World Cup 2014 : Group A – Mexico

Group A consists of hosts, Brazil, Croatia, Mexico and Cameroon.

Barring a complete disaster it’s hard to see Brazil not coming top of the group, in all probability with a full quota of 9 points from 3 wins.

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Although Mexico have a fair enough record against La Selecao it’s hard to see them troubling Brazil on their home turf. Mexico struggled to the World Cup after a poor qualification campaign: in the end they only secured a play off spot in last minutes of their last qualifier and still needed the gringos to help them. In their play-off they dispatched New Zealand 9-3 on aggregate.

Although Mexico can count on the likes of Andrés Guardado, Javier Aquino and the mercurial Giovanni Dos Santos in their ranks the main bulk of the squad comes from Mexico’s Premier League. Javier Hernandez will be the main attacking threat but his appearances for a poor Mancester United have been fleeting and this must be a concern. Mexico have plenty of experience in their squad but it remains to be seen if coach, Miguel Herrera brings along the likes of Marquez, Dominguez and and Salcido.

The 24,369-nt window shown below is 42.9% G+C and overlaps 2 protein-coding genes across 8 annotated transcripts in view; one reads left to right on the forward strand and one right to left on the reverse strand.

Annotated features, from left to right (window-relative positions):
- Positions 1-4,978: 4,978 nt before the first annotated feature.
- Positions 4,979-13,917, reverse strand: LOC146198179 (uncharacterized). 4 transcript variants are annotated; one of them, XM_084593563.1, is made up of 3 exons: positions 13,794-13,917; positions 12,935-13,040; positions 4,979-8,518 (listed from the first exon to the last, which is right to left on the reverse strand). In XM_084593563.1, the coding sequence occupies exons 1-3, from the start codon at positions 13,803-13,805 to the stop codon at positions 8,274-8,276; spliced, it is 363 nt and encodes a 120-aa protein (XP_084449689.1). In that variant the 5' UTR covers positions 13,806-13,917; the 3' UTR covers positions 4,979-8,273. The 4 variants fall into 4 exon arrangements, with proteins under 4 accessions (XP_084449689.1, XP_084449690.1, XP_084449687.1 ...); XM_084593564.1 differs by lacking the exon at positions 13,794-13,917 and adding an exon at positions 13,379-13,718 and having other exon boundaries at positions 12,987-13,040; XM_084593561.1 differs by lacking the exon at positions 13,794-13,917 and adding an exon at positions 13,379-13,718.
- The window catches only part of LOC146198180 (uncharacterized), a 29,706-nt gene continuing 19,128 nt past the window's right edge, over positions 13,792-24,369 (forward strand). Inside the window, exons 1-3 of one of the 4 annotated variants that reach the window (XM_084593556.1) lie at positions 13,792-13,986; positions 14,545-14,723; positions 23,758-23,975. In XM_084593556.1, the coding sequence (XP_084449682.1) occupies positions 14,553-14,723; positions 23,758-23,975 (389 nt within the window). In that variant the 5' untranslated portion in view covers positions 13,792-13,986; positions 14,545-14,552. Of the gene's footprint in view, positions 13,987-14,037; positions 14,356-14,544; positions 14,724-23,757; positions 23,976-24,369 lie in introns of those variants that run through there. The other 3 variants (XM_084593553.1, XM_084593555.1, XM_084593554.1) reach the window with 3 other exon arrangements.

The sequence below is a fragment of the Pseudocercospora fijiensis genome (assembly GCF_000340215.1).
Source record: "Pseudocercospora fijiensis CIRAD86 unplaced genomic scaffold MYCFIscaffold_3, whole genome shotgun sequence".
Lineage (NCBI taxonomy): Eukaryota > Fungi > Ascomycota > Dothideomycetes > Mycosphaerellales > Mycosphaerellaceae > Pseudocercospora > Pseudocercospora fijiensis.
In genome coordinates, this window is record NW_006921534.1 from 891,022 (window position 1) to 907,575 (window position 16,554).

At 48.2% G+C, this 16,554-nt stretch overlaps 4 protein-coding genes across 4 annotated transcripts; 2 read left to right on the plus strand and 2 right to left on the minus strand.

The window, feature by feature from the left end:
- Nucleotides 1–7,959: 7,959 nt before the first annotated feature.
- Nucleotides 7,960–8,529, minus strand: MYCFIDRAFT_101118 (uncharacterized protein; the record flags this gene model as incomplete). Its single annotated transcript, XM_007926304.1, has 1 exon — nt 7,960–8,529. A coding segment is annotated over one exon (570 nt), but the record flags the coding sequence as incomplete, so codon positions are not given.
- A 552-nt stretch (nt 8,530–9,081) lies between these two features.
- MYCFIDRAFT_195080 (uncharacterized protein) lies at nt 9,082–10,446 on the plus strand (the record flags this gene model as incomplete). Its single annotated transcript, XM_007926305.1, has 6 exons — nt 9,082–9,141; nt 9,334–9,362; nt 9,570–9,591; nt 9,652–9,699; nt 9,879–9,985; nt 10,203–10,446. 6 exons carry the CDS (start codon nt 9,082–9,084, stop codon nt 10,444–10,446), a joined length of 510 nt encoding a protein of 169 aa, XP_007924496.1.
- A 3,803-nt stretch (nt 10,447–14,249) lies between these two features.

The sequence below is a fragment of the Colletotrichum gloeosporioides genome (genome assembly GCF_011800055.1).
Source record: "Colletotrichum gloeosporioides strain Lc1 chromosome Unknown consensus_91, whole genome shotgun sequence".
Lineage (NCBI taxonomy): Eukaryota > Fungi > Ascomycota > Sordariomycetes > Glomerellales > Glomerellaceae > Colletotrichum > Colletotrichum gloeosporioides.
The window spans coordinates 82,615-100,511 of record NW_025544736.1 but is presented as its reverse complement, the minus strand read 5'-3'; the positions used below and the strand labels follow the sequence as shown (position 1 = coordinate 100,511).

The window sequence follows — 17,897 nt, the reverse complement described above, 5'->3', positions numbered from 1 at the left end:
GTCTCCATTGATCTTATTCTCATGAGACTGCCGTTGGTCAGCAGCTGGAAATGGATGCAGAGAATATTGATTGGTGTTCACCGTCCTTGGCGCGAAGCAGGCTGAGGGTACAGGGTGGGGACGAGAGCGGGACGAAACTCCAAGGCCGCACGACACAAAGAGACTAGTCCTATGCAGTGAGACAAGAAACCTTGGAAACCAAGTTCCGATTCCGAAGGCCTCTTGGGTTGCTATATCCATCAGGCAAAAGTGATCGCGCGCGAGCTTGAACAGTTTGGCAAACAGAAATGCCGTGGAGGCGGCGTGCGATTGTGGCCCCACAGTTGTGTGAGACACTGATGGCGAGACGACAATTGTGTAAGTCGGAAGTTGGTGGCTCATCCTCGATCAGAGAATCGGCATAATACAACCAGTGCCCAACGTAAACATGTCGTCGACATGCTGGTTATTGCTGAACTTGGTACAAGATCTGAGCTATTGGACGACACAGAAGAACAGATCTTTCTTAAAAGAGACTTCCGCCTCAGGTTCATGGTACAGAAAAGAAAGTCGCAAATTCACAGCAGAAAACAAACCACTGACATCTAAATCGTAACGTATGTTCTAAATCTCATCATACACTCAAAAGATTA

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Mexico have a rich World Cup history befitting a nation with a population well over 100 million. They suffered as a result of poor referee decisions in South Africa tumbling to Argentina in the last 16 matching their progress in 2002 and 2006.

I can’t honestly see them doing any better this time round, indeed it may be a struggle to come out of the group in second.

Negrete’s wonder volley

World Cup Countdown: Classic goals

For many Mexico 1986 was the perfect World Cup. Not only did you have Maradona in his pomp (brilliantly summed up with his two goals against England) but you also had likes of Rummenigge, Scifo, Socrates, Francescoli, Elkjaer and Platini in their prime and performing. Also Scotland, England and Northern Ireland made the trip over the Atlantic to Mexico to pique the interest of the home nation supporters (unsurprisingly Scotland were home before the postcards…again).
With a population well over 100 million, Mexico is a football daft country and in 1986 they hosted their second finals (first in 1970) despite suffering a disastrous earthquake the year before.